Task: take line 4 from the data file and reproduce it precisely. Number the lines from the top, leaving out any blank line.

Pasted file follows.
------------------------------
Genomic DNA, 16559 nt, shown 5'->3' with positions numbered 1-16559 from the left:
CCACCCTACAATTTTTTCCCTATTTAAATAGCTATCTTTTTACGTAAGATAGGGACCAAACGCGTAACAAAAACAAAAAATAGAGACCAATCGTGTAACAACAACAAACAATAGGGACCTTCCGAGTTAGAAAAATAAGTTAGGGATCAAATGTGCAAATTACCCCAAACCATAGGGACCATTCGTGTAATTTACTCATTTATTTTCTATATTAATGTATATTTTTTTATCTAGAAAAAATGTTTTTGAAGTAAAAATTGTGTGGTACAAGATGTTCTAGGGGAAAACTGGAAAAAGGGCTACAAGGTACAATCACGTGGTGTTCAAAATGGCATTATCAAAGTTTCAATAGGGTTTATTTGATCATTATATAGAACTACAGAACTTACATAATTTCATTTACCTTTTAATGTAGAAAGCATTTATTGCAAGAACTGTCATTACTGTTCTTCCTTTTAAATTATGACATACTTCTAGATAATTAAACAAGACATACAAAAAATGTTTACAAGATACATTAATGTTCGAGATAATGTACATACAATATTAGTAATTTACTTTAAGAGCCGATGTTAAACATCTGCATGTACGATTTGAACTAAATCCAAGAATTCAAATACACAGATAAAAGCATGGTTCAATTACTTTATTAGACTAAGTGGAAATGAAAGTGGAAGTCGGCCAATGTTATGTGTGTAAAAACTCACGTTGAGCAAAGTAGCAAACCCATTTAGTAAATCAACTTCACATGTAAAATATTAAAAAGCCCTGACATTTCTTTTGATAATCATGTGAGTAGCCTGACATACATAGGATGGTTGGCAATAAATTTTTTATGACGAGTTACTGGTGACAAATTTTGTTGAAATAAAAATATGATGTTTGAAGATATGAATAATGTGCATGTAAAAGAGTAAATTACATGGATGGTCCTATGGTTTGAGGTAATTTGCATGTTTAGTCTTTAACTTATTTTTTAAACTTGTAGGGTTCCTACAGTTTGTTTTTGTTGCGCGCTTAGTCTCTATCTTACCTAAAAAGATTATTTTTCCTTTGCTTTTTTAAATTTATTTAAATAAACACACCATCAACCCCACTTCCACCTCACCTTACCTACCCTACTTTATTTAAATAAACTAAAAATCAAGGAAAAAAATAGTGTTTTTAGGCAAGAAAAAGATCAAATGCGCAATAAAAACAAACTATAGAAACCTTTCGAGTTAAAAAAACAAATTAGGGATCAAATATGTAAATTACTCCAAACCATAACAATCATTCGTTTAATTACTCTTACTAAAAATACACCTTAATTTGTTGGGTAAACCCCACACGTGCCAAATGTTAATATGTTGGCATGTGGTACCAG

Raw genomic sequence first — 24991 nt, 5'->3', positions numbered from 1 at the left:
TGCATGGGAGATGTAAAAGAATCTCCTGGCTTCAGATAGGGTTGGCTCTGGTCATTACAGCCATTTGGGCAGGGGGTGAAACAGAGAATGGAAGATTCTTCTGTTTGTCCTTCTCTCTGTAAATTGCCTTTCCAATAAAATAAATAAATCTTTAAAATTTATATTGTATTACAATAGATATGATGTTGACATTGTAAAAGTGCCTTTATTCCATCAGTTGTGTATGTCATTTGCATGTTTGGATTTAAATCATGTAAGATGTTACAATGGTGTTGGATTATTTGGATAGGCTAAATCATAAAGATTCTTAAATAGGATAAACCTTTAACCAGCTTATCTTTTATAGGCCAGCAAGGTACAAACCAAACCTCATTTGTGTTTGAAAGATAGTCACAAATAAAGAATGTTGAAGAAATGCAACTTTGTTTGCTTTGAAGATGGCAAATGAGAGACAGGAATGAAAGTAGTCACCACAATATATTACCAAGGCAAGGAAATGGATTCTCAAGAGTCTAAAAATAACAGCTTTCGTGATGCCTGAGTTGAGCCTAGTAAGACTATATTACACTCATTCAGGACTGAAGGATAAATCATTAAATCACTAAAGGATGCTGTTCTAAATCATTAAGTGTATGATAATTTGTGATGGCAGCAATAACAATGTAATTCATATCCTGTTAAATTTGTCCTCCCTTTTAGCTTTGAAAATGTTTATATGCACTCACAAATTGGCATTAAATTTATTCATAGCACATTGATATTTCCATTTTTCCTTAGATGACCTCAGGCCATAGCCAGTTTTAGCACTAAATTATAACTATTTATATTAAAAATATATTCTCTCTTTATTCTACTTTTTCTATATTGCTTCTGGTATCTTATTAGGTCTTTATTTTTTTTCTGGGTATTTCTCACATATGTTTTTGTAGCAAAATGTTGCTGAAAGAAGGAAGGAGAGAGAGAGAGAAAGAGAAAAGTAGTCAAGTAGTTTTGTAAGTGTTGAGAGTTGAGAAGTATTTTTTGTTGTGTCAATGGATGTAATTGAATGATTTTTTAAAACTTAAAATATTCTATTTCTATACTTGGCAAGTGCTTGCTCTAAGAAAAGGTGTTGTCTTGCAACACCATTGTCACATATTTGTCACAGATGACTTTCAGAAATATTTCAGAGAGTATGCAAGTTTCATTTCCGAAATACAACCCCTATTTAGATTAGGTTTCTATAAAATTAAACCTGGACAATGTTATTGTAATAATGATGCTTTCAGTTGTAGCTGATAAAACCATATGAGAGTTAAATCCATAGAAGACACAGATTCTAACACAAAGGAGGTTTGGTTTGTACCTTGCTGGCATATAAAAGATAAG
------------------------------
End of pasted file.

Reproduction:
TGCATGGGAGATGTAAAAGAATCTCCTGGCTTCAGATAGGGTTGGCTCTGGTCATTACAGCCATTTGGGCAGGGGGTGAAACAGAGAATGGAAGATTCTTCTGTTTGTCCTTCTCTCTGTAAATTGCCTTTCCAATAAAATAAATAAATCTTTAAAATTTATATTGTATTACAATAGATATGATGTTGACATTGTAAAAGTGCCTTTATTCCATCAGTTGTGTATGTCATTTGCATGTTTGGATTTAAATCATGTAAGATGTTACAATGGTGTTGGATTATTTGGATAGGCTAAATCATAAAGATTCTTAAATAGGATAAACCTTTAACCAGCTTATCTTTTATAGGCCAGCAAGGTACAAACCAAACCTCATTTGTGTTTGAAAGATAGTCACAAATAAAGAATGTTGAAGAAATGCAACTTTGTTTGCTTTGAAGATGGCAAATGAGAGACAGGAATGAAAGTAGTCACCACAATATATTACCAAGGCAAGGAAATGGATTCTCAAGAGTCTAAAAATAACAGCTTTCGTGATGCCTGAGTTGAGCCTAGTAAGACTATATTACACTCATTCAGGACTGAAGGATAAATCATTAAATCACTAAAGGATGCTGTTCTAAATCATTAAGTGTATGATAATTTGTGATGGCAGCAATAACAATGTAATTCATATCCTGTTAAATTTGTCCTCCCTTTTAGCTTTGAAAATGTTTATATGCACTCACAAATTGGCATTAAATTTATTCATAGCACATTGATATTTCCATTTTTCCTTAGATGACCTCAGGCCATAGCCAGTTTTAGCACTAAATTATAACTATTTATATTAAAAATATATTCTCTCTTTATTCTACTTTTTCTATATTGCTTCTGGTATCTTATTAGGTCTTTATTTTTTTTCTGGGTATTTCTCACATATGTTTTTGTAGCAAAATGTTGCTGAAAGAAGGAAGGAGAGAGAGAGAGAAAGAGAAAAGTAGTCAAGTAGTTTTGTAAGTGTTGAGAGTTGAGAAGTATTTTTTGTTGTGTCAATGGATGTAATTGAATGATTTTTTAAAACTTAAAATATTCTATTTCTATACTTGGCAAGTGCTTGCTCTAAGAAAAGGTGTTGTCTTGCAACACCATTGTCACATATTTGTCACAGATGACTTTCAGAAATATTTCAGAGAGTATGCAAGTTTCATTTCCGAAATACAACCCCTATTTAGATTAGGTTTCTATAAAATTAAACCTGGACAATGTTATTGTAATAATGATGCTTTCAGTTGTAGCTGATAAAACCATATGAGAGTTAAATCCATAGAAGACACAGATTCTAACACAAAGGAGGTTTGGTTTGTACCTTGCTGGCATATAAAAGATAAG